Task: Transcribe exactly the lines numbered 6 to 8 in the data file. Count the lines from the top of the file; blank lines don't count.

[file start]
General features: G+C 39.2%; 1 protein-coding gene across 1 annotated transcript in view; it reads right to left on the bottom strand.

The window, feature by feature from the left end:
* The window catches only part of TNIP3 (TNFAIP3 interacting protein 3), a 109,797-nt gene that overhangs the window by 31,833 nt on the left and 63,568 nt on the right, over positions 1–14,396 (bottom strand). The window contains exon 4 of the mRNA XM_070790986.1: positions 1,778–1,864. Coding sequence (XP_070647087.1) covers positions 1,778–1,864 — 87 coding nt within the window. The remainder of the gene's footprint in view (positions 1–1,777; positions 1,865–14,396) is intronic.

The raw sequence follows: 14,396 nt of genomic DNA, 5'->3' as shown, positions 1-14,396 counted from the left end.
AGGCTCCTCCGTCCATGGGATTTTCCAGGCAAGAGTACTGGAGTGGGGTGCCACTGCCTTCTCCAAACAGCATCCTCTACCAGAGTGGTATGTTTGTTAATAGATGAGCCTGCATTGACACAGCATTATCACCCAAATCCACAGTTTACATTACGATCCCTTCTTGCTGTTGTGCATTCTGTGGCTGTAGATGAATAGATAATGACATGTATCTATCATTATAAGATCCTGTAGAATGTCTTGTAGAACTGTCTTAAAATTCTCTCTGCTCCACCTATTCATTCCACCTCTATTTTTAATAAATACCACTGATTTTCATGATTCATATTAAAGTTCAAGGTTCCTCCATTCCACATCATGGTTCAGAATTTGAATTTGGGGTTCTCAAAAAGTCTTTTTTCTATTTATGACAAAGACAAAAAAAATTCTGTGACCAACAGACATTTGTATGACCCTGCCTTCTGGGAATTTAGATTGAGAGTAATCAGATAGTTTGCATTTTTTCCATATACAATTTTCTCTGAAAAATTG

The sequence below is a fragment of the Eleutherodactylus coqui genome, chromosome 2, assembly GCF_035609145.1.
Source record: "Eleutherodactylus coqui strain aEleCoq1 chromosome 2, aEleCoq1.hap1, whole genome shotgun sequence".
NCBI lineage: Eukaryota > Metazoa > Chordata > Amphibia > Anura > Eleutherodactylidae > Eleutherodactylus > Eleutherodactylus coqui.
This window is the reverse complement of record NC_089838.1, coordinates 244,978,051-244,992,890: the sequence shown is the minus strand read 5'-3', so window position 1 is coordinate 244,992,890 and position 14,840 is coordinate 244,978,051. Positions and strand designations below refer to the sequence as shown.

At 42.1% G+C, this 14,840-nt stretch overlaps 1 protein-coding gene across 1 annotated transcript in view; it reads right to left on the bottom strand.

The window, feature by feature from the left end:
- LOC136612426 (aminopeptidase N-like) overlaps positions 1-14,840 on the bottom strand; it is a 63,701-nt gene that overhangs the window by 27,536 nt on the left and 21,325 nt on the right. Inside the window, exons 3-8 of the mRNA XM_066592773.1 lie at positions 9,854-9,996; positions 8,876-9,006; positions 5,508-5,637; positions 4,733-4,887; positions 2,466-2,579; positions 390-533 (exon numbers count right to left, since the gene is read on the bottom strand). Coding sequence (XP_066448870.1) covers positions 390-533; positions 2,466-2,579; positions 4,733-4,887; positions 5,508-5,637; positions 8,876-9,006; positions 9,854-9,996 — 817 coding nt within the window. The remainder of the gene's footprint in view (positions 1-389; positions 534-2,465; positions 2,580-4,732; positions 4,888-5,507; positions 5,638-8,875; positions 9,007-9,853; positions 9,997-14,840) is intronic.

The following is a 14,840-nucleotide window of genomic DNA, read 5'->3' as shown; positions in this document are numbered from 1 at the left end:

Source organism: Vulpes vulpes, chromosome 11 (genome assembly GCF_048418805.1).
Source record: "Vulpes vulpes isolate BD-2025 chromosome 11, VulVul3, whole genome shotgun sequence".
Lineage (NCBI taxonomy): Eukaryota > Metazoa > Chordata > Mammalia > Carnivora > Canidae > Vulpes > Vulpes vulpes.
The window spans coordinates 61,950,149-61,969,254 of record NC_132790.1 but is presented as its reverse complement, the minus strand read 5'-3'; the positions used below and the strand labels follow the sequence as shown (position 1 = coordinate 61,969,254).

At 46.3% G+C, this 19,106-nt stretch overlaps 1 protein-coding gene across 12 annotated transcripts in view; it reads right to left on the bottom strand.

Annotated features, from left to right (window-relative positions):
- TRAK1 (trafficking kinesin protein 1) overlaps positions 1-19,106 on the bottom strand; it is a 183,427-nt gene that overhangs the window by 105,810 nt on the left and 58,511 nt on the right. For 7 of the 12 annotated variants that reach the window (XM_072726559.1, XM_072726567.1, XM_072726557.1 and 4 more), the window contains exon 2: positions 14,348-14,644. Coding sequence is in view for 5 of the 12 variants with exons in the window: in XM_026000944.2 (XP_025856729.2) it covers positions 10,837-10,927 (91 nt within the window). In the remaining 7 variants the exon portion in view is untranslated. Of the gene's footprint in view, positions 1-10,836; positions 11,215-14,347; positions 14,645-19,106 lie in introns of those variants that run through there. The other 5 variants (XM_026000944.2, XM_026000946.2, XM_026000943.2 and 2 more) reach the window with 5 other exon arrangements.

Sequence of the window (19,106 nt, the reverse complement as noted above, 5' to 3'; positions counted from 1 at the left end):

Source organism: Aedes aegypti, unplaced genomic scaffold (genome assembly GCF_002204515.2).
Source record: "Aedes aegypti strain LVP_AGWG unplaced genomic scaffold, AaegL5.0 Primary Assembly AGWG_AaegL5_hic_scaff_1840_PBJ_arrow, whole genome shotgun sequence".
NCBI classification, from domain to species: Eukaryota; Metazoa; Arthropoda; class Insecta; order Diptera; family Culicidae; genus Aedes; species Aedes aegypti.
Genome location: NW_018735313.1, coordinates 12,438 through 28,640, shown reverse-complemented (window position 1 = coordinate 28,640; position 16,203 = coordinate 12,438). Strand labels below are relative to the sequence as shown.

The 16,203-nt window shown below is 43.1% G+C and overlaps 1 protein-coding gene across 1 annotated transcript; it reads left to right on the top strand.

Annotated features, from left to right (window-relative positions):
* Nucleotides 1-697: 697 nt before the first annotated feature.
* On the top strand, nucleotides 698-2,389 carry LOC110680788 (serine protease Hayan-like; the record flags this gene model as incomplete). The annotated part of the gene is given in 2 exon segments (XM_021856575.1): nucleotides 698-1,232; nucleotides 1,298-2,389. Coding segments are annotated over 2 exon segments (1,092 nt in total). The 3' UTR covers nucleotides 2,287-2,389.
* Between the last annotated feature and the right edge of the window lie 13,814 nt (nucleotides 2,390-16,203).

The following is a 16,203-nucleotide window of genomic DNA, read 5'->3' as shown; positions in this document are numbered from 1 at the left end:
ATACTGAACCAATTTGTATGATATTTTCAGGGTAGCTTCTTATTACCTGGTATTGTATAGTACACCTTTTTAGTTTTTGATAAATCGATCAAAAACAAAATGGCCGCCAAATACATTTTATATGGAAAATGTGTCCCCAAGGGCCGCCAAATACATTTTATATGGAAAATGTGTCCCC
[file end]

The sequence below is a fragment of the Eleutherodactylus coqui genome, chromosome 2, assembly GCF_035609145.1.
Source record: "Eleutherodactylus coqui strain aEleCoq1 chromosome 2, aEleCoq1.hap1, whole genome shotgun sequence".
NCBI lineage: Eukaryota > Metazoa > Chordata > Amphibia > Anura > Eleutherodactylidae > Eleutherodactylus > Eleutherodactylus coqui.